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MEA Weekend: AIPAC vs J-Street

AIPAC has been the biggest and most powerful Pro-Israel Jewish lobby in Washington for at least two decades.

These days, its stance is being challenged by another new Pro – Israel lobby, called J-Street. The latter’s stance on the two states solution is far more clear and stronger.

If I lived in the U.S, I would support J-Street. I have met many AIPAC officials and they are great people who care deeply about Israel and her security. However I think the organization is stuck in the past. They still look at Israel as this beleaguered weak little country who could be destroyed any day. I also disagree with AIPAC’s Israel can do no wrong attitude.

I think the opposite. I think Israel is a very strong country. In fact, on a one to one basis we could take on every European country in war, and with the exception of Russia, France and the UK, we could probably beat them. Hamas and Hezbollah are not a mortal danger to Israel, because we are umpteen times stronger than them. It is them who are scared of us. Far more. Same for Iran. Those “great” Iranian leaders who get on the pulpit and call for Israel’s elimination have not dared fire a single bullet, let alone a missile against Israel in the 32 years history of the Islamic Republic. Why? because they know that the reality of life inside the boxing ring with your gloves on is far different than standing outside and shouting abuse.

Israel however does have weaknesses. They are not military. After 62 years, we have no border. We lack legitimacy. There is one law for the secular Jew, another for the Palestinian who lives with Israeli ID in East Jerusalem, another law for Palestinians in the West Bank, and yet another for religious Jews.

The biggest danger is the fact that the numbers are screaming at us. Not just screaming, they are hollering. Yet the conservatives in Israel and AIPAC seem to take little notice. In 20 – 25 years, there will be more Palestinians than Israelis in the West Bank. We either have to give them voting rights, or install apartheid.

There is another reality. According to a recent study in Tel Aviv University, by 2040, 78% of school children will be either Arab or Haredi in Israel’s schools, none of whom go to the army. If we don’t make peace, who is going to protect the settlements?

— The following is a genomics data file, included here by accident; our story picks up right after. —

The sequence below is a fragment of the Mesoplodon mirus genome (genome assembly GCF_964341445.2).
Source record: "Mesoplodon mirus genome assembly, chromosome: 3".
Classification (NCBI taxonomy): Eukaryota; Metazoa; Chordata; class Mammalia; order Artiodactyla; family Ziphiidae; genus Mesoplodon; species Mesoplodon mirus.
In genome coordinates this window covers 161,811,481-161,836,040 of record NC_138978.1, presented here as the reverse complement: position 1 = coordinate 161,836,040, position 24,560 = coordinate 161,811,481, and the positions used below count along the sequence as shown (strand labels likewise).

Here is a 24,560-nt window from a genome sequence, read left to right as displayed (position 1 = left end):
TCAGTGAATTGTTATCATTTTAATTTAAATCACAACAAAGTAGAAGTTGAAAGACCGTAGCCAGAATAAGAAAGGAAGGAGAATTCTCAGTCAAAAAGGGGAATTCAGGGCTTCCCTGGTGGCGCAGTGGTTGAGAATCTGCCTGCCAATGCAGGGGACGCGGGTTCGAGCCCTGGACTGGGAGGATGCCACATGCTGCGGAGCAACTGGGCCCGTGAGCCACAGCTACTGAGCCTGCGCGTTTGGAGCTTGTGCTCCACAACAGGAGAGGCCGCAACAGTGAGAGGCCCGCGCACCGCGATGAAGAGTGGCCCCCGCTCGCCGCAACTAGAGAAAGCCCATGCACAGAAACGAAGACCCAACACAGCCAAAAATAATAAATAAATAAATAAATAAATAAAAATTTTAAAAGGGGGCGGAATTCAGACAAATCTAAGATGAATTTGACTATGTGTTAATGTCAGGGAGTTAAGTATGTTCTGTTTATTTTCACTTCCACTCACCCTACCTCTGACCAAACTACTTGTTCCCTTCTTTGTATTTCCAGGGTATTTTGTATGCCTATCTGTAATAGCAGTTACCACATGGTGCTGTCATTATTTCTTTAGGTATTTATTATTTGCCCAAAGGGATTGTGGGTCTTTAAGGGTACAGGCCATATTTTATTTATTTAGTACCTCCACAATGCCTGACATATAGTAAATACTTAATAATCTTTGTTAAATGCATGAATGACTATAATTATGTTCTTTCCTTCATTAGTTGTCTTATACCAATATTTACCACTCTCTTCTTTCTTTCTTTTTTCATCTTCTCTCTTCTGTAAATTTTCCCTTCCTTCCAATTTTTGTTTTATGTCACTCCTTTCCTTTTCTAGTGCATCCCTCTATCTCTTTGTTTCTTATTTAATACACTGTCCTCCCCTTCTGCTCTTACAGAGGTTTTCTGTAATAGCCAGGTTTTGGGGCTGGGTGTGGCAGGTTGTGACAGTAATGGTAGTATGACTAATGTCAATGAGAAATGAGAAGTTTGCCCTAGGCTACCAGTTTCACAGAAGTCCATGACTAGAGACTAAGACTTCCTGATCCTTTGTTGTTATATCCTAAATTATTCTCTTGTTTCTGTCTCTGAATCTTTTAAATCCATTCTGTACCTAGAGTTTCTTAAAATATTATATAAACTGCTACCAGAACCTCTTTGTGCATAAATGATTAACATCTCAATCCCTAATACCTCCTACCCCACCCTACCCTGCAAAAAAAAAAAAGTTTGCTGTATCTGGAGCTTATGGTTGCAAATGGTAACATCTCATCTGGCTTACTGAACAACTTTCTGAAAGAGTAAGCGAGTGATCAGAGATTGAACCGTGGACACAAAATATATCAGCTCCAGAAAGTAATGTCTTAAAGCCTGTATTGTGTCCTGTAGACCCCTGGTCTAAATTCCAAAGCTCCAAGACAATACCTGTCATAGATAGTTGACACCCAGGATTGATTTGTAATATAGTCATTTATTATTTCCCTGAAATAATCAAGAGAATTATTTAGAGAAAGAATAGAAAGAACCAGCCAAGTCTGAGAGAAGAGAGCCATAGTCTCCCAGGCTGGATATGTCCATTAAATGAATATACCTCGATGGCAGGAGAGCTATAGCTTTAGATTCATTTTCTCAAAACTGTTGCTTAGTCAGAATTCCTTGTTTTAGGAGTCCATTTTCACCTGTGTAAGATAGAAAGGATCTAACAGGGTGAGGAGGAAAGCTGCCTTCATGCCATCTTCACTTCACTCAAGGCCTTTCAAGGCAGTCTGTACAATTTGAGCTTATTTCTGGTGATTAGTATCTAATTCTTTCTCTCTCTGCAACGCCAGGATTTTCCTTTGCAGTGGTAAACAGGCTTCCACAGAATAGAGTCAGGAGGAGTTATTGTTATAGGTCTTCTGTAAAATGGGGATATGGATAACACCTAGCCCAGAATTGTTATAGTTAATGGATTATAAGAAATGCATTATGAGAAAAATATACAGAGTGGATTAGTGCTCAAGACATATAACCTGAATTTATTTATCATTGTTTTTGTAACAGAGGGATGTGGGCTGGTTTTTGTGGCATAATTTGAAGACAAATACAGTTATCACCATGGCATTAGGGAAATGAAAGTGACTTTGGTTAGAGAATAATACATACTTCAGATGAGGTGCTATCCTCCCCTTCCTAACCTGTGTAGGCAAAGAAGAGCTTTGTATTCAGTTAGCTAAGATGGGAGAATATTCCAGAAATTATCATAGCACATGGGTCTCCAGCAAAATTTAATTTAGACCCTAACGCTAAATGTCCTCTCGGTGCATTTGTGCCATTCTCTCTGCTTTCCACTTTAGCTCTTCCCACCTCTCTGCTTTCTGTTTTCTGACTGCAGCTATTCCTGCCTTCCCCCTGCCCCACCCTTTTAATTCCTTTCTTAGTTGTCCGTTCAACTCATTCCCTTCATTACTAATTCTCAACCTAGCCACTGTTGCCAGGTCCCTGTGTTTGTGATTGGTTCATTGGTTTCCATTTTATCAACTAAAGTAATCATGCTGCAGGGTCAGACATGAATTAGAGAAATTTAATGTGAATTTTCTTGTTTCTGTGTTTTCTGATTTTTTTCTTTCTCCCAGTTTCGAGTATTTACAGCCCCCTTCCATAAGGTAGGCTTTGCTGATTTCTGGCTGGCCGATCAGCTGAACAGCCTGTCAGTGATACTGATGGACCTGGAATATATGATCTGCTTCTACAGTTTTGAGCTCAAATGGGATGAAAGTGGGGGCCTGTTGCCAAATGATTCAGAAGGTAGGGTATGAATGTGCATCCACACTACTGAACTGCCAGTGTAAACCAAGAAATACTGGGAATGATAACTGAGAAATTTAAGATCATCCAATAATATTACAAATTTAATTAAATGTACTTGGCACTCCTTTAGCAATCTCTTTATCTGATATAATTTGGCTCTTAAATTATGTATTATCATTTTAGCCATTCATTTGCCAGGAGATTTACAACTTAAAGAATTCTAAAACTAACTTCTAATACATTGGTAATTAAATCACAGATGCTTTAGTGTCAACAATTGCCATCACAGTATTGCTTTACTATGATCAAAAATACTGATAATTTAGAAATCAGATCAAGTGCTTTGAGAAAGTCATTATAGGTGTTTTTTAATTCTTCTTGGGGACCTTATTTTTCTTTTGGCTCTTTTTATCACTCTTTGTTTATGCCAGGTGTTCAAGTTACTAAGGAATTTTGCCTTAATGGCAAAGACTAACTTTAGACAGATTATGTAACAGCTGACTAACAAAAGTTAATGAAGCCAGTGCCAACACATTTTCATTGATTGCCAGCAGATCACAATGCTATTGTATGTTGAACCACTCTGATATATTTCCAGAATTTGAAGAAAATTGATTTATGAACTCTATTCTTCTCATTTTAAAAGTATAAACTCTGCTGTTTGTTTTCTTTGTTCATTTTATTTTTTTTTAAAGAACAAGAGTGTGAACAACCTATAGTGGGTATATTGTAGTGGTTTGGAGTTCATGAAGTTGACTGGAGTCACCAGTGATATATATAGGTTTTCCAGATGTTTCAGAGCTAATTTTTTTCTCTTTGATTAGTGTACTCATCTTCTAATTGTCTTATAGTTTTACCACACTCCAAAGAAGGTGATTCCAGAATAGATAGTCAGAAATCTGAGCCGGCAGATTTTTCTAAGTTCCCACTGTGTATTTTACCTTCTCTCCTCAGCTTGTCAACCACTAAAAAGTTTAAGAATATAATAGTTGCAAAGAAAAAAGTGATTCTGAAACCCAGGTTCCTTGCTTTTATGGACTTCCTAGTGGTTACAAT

This is why the time for making peace is now. We are a strong country, and we can protect ourselves. More importantly, we have to use the centuries old Jewish skill of planning 50 – 100 years ahead. This is how we survived in diaspora. Israel’s current leaders have problem envisioning five months ahead. Never mind 50 years.

In my opinion, J-Street, far more than AIPAC is about that vision, and is about examining Israel’s future, and thinking long term. This is why I support them.

I enclose with this debate below between Jeremy Ben Ami, who is the head of J-Street and Professor Alan Dershowitz, who is one of the main supporters of AIPAC.


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Posted on : May 27 2010
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Congrats to Brazil and Turkey

Brazil and Turkey should be congratulated for their deal over Iran’s nuclear programme. However they just need one more important document to make the deal complete.


And here is my first ever TV interview in Portuguese. I hope to do better in my next ones. With much love and gratitude to my friends from the city of Salvador – my home in Brazil and Latin America.


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Posted on : May 18 2010
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Nuclear weapons = more stability for Iran?

I am about to embark on a full day simulation.

Its title is “Iran – The Day After”. It will basically try to asses the behavior of Iran after it will become armed with nuclear weapons.

I will be a member of the Iran team.


Here are my thoughts before the simulation begins.

The main question asked in this article is: will nuclear weapons and their ability to create deterrence being security and stability for the Islamic republic?


Lets see if the simulation proves otherwise.

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Posted on : May 16 2010
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Lula plays a risky diplomatic game in Iran

On Saturday 15th of May, the President of Brazil, Luiz Inácio Lula da Silva will arrive in Tehran.
Will he, much like professional football players from his country manage to score a goal from a very difficult angle?

Or is he risking too much by going to a country which is becoming increasingly isolated?


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Posted on : May 13 2010
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MEA Weekend: Is Iraq a satellite of Iran?

Iraq’s top two Shiite blocs seem to be merging to form a new government.

The influence of Iran is a controversial subject which is going to become more contentious in the future.

This heated discussion on Al Jazeera English led to the Iranian participant storming off. And later on the Lebanese participant likened Iran to dogs who are “tearing Iraq to bits”.

Iranians don’t take such accusations lightly.


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Posted on : May 05 2010
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Obama’s nuclear misstep in Iran

The Mahmoud Ahmadinejad show arrived at the UN for the sixth time, and much like its previous episodes, it did not disappoint. His speech contained its usual anti-Israel and anti-US diatribe but, surprisingly,
this year he also had some interesting and salient points.


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Posted on : May 04 2010
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